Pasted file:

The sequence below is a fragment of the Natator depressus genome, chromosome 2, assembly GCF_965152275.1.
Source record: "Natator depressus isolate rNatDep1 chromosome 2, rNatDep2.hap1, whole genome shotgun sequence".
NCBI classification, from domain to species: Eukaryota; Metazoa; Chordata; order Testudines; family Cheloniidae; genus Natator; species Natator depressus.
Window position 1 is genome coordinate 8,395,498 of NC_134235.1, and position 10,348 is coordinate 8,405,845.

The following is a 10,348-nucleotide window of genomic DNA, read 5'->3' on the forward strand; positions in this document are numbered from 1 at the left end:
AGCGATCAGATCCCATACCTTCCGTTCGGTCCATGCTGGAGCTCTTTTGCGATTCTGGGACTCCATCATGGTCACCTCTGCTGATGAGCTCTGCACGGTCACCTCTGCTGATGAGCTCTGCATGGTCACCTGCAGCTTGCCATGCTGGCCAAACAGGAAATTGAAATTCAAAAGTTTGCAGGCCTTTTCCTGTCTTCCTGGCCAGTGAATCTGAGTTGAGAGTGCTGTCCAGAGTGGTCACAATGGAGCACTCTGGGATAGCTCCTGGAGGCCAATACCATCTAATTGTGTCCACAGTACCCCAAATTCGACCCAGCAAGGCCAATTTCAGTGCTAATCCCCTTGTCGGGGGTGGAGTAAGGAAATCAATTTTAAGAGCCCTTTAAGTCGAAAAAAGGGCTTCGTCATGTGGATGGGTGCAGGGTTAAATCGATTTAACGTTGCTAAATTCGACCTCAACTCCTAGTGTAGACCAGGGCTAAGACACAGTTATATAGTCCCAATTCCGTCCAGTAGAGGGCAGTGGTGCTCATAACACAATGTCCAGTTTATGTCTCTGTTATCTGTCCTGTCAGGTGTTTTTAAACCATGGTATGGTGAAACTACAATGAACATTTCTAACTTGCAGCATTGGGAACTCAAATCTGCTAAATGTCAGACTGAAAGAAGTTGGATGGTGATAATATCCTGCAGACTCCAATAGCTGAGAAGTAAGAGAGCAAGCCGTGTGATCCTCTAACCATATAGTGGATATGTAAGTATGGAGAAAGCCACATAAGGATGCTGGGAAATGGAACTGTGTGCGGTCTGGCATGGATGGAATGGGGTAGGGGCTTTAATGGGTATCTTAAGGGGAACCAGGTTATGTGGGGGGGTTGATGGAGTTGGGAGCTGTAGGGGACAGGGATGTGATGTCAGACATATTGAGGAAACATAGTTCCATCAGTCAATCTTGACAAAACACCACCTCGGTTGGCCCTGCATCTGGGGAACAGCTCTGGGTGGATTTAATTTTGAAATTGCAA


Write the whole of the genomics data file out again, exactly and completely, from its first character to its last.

The sequence below is a fragment of the Natator depressus genome, chromosome 2, assembly GCF_965152275.1.
Source record: "Natator depressus isolate rNatDep1 chromosome 2, rNatDep2.hap1, whole genome shotgun sequence".
NCBI classification, from domain to species: Eukaryota; Metazoa; Chordata; order Testudines; family Cheloniidae; genus Natator; species Natator depressus.
Window position 1 is genome coordinate 8,395,498 of NC_134235.1, and position 10,348 is coordinate 8,405,845.

The following is a 10,348-nucleotide window of genomic DNA, read 5'->3' on the forward strand; positions in this document are numbered from 1 at the left end:
AGCGATCAGATCCCATACCTTCCGTTCGGTCCATGCTGGAGCTCTTTTGCGATTCTGGGACTCCATCATGGTCACCTCTGCTGATGAGCTCTGCACGGTCACCTCTGCTGATGAGCTCTGCATGGTCACCTGCAGCTTGCCATGCTGGCCAAACAGGAAATTGAAATTCAAAAGTTTGCAGGCCTTTTCCTGTCTTCCTGGCCAGTGAATCTGAGTTGAGAGTGCTGTCCAGAGTGGTCACAATGGAGCACTCTGGGATAGCTCCTGGAGGCCAATACCATCTAATTGTGTCCACAGTACCCCAAATTCGACCCAGCAAGGCCAATTTCAGTGCTAATCCCCTTGTCGGGGGTGGAGTAAGGAAATCAATTTTAAGAGCCCTTTAAGTCGAAAAAAGGGCTTCGTCATGTGGATGGGTGCAGGGTTAAATCGATTTAACGTTGCTAAATTCGACCTCAACTCCTAGTGTAGACCAGGGCTAAGACACAGTTATATAGTCCCAATTCCGTCCAGTAGAGGGCAGTGGTGCTCATAACACAATGTCCAGTTTATGTCTCTGTTATCTGTCCTGTCAGGTGTTTTTAAACCATGGTATGGTGAAACTACAATGAACATTTCTAACTTGCAGCATTGGGAACTCAAATCTGCTAAATGTCAGACTGAAAGAAGTTGGATGGTGATAATATCCTGCAGACTCCAATAGCTGAGAAGTAAGAGAGCAAGCCGTGTGATCCTCTAACCATATAGTGGATATGTAAGTATGGAGAAAGCCACATAAGGATGCTGGGAAATGGAACTGTGTGCGGTCTGGCATGGATGGAATGGGGTAGGGGCTTTAATGGGTATCTTAAGGGGAACCAGGTTATGTGGGGGGGTTGATGGAGTTGGGAGCTGTAGGGGACAGGGATGTGATGTCAGACATATTGAGGAAACATAGTTCCATCAGTCAATCTTGACAAAACACCACCTCGGTTGGCCCTGCATCTGGGGAACAGCTCTGGGTGGATTTAATTTTGAAATTGCAA